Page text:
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Australasian Human Research Ethics Consultancy Services Pty Ltd (AHRECS)

An Ethical Framework for the development and review of health research proposals involving humanitarian contexts, Enhanced Learning and Research for Humanitarian Action, Project Final Report0

Posted by Admin in on June 18, 2016

“The authors propose an ethical framework to 1) guide development of research designs and protocols intended for implementation in humanitarian crises and complex emergency contexts to help ensure their ethical viability, and 2) support ethical review of such protocols by independent ethical review bodies (REBs, IRBs), funders, and other organizations of interest, and 3) serve general educational purposes and enhance public understanding of the issues involved in and ethical principles guiding research in such settings. The framework is designed as a tool – offering a practical and easily implementable approach in which key ethical principles are considered in a clustered, hierarchical order. Implementation and assessment of the utility of this approach by researchers and by REBs/IRBs considering research protocols involving humanitarian crisis setting will guide further refinement of this ethical framework.”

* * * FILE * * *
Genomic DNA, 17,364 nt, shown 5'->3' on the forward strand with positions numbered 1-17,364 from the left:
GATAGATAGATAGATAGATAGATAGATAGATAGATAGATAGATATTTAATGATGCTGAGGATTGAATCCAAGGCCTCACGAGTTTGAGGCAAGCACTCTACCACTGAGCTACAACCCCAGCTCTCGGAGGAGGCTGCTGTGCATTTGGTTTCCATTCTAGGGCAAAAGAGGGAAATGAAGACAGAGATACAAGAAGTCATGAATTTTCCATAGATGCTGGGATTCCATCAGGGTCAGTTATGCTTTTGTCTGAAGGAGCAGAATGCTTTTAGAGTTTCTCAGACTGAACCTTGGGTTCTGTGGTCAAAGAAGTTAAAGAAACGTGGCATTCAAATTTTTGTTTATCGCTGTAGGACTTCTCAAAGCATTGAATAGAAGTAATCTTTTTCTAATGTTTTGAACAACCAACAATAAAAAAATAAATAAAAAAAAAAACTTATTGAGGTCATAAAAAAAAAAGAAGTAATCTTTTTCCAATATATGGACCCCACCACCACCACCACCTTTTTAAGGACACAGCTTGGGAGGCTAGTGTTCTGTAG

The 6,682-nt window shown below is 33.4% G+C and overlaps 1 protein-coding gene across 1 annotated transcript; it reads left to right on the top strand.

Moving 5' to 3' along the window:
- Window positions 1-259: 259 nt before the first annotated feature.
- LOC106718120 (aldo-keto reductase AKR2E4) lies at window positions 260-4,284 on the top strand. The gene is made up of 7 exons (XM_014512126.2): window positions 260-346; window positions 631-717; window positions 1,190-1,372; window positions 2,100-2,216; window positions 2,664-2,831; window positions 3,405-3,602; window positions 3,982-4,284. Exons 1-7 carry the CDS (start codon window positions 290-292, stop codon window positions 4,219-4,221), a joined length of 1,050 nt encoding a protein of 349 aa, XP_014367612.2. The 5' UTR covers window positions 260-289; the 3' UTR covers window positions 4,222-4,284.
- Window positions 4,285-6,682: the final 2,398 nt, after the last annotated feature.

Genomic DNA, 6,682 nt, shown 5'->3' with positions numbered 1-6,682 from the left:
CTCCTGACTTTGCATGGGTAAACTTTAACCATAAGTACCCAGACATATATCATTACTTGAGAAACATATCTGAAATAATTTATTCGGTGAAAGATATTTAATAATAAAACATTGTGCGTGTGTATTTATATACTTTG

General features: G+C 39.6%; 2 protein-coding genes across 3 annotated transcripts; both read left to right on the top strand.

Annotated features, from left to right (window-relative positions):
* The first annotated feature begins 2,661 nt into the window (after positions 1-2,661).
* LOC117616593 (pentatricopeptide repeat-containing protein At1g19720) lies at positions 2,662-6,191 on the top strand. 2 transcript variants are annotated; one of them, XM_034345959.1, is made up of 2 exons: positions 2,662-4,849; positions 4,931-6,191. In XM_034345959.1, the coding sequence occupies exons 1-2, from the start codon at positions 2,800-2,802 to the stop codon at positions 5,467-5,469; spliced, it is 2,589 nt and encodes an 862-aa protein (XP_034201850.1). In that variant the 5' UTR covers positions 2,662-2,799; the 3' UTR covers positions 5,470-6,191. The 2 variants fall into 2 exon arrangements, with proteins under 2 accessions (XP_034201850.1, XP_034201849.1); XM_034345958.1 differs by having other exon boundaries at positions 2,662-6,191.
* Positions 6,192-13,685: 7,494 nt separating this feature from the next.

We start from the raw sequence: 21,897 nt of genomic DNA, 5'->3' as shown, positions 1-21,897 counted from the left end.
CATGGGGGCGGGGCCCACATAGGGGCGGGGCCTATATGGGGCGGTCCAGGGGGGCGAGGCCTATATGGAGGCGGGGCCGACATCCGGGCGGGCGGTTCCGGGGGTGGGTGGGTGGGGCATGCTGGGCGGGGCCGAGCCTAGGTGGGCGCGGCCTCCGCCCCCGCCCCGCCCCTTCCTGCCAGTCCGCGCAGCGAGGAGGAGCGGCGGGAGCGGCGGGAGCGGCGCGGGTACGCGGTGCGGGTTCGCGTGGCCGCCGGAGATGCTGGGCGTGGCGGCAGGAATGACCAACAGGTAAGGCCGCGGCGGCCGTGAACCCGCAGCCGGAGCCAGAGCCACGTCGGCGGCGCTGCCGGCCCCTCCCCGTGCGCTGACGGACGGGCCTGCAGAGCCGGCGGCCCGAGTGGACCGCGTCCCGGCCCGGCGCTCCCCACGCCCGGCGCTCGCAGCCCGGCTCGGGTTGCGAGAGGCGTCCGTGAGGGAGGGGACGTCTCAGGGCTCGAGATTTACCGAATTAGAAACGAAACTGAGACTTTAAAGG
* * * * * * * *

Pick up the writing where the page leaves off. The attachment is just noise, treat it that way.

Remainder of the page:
Keywords: Evidence, Health, Principles & ethics, Research methodology

Agency: DFID – Department for International Development (UK), ELRHA – Enhancing Learning and Research for Humanitarian Assistance

Curry D, Waldman R & Caplan A (2014) An Ethical Framework for the development and review of health research proposals involving humanitarian contexts, Enhanced Learning and Research for Humanitarian Action, Project Final Report.

Chronic Poverty Research Centre Methods Toolbox (Resources)0

Posted by Admin in on June 16, 2016

“Despite the growing consensus that poverty is multi-dimensional and complex, a lot of research is based on using approaches and methods that cannot capture a full picture. To deepen the understanding of poverty, much research needs to be multi-disciplinary and involve a mix of quantitative, qualitative and participatory approaches.

This toolbox provides a guide to the variety of approaches and methods available and how they can be mixed to produce both rigorous and policy relevant research. Through identifying further resources (and especially websites) where you can explore methodological tools and issues in greater detail, the toolbox allows researchers to check that their research designs reflect ‘good practice’.

The CPRC Methods toolbox is available to download in full, or by sections below. The document contains links that can be accessed by viewing the Toolbox online.”

Chronic Poverty Research Centre (2001) Chronic Poverty Research Centre Methods Toolbox.

Australian Council for International Development (ACFID) (2016) Principles and Guidelines for ethical research and evaluation in development0

Posted by Admin in on June 15, 2016

“This document is intended to promote and support improved development practice in the areas of research and evaluation, to raise awareness, and to assist in the identification of ethical issues so that well-considered decisions can be made and justified. Ethical principles are considered most important as ethical practice in research and evaluation relies on active self-reflection, discretion, judgement and appreciation of context.